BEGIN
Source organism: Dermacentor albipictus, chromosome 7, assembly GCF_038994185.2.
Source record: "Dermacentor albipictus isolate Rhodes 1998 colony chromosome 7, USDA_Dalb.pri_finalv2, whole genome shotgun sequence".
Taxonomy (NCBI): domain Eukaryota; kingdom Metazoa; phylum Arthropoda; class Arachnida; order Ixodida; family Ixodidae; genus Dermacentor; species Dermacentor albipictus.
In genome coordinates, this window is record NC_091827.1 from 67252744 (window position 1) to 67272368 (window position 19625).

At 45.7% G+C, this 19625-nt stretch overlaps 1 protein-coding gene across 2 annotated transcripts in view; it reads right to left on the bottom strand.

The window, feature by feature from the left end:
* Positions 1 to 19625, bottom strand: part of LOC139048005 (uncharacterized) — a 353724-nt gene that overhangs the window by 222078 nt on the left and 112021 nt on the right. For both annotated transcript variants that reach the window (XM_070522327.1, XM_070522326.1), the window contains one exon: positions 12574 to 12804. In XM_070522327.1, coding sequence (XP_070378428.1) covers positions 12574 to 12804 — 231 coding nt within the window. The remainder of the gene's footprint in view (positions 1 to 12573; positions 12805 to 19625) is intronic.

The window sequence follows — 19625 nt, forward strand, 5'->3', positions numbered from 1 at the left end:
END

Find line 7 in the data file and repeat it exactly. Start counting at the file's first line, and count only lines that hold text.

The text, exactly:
* Positions 1 to 19625, bottom strand: part of LOC139048005 (uncharacterized) — a 353724-nt gene that overhangs the window by 222078 nt on the left and 112021 nt on the right. For both annotated transcript variants that reach the window (XM_070522327.1, XM_070522326.1), the window contains one exon: positions 12574 to 12804. In XM_070522327.1, coding sequence (XP_070378428.1) covers positions 12574 to 12804 — 231 coding nt within the window. The remainder of the gene's footprint in view (positions 1 to 12573; positions 12805 to 19625) is intronic.